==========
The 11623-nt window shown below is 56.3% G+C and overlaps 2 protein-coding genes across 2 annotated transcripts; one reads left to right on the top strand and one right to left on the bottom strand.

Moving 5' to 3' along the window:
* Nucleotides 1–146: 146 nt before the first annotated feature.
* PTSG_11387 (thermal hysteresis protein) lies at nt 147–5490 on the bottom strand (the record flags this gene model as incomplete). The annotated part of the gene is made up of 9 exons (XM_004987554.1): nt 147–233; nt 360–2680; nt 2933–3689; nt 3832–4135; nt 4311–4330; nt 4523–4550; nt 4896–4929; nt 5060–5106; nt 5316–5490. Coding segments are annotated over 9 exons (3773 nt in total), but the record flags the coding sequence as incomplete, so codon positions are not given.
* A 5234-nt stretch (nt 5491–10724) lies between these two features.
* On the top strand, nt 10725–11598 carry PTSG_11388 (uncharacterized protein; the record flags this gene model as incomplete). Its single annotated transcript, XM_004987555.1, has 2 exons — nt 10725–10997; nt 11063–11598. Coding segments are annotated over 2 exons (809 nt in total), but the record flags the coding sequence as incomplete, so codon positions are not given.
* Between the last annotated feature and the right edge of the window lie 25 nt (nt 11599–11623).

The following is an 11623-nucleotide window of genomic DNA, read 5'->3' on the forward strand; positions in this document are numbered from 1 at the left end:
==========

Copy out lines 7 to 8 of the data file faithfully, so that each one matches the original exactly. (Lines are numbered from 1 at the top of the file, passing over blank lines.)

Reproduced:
* Between the last annotated feature and the right edge of the window lie 25 nt (nt 11599–11623).

The following is an 11623-nucleotide window of genomic DNA, read 5'->3' on the forward strand; positions in this document are numbered from 1 at the left end: